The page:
Plans are in the works to build an indoor tennis center on a 9-acre property located at 3100 W. Atlantic Blvd. in Pompano Beach. It would be the first indoor tennis facility in Broward County.
The project is being developed by partners Neal Feinberg of Parkland and Carl Gordon of Boca Raton. Gordon is the principal investor in the project and an avid tennis player; Feinberg, who has approximately 25 years of experience in the tennis industry, would be the tennis center’s general manager and one of its tennis pros.
The project site, which has been vacant for 10 years, was previously a part of the Palm Aire golf course that once operated within the Palm Aire community.
The indoor facility would have six tennis courts and six pickleball courts. However, depending on demand, some of the tennis courts could be converted into pickleball courts (each tennis court can yield three pickleball courts).
Feinberg said he and Gordon recognized the need for an indoor tennis facility in the area because in the summertime it’s “unbearably hot.”
“If people can play in an air-conditioned environment– with no rainouts, no sunburn, no bugs – that’s really going to affect their plans,” said Feinberg.
The tennis center would consist of a brick-and-mortar clubhouse with men’s and women’s locker rooms, a pro shop for restringing racquets and buying gear, a lounge, and possibly a café. The clubhouse would face Atlantic Boulevard.
The tennis courts and pickleball courts would be housed in a climate-controlled pneumatic structure (known as a “tennis bubble”) adjacent to the south side of the clubhouse. A generator and air blower would keep the pneumatic bubble continuously inflated and maintained at a certain pressure. The bubble – which would be accessed through a revolving door in the clubhouse – is durable and can withstand a Category 4 hurricane. In the case of a major storm, the bubble could be disassembled quickly.
“It’s a wonderful solution,” said Feinberg, who has previous experience managing an indoor tennis facility with a pneumatic bubble (Yorkville Tennis Club in New York City). “It’s substantially less expensive than building a hard structure, the construction time is shorter, and it’s industry standard.”
At the Pompano Beach facility, the tennis courts and pickleball courts would be a cushioned hard surface, which has the bounce and play of a traditional hard court, but is gentle on the knees and legs, said Feinberg.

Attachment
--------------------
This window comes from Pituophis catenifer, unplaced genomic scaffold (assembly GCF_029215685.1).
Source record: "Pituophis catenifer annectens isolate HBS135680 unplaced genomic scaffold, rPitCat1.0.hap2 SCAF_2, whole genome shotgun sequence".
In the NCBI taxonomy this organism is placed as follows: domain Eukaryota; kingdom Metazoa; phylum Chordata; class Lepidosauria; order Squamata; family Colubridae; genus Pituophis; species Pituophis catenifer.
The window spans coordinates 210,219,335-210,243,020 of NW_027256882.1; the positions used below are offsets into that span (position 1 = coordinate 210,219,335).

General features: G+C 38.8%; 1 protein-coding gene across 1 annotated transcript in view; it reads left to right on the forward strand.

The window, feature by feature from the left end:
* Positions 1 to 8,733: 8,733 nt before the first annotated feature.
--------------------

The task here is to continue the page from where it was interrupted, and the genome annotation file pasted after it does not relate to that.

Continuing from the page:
LED lights would illuminate the courts and there would be divider nets between the courts to keep the balls from passing from court to court.
An acoustic barrier between the pickleball courts and tennis courts would likely be installed to muffle the popping sound a plastic pickleball makes when it hits the hard plastic racquet.
Currently, the plan is to have TV monitors in the clubhouse to provide viewing of the courts. The tennis center intends to host United States Tennis Association (USTA) tournaments and Universal Tennis Rating (UTR) events, which would be simulcast live on the Internet.
Indoor Tennis & Pickleball Center
Pricing for access to the facility still needs to be determined based on market factors. However, the intention is for it to be a hybrid that offers access to both members and non-members.
Feinberg anticipates the indoor facility would draw tennis fans from locations within an hour radius, including Boca Raton, West Palm Beach and Miami. He said tourists who are traveling to South Florida might start planning a portion of their trip around access to the facility.
The name of the facility, as of now, is Florida Indoor Tennis & Pickleball.
In July, the Planning and Zoning Board unanimously approved applications from the developers to change the city’s land use designation of the project site from Open Space Recreation to Commercial Recreation, and to rezone it from Parks and Recreation to Commercial Recreation.
The applications for the land use change and rezoning are scheduled to go to the City Commission in September for a first and second reading. The developers expect to submit a formal site plan application to the City in the coming weeks.
If the necessary approvals are obtained, construction could start in spring 2023, and the facility could potentially open in late summer.
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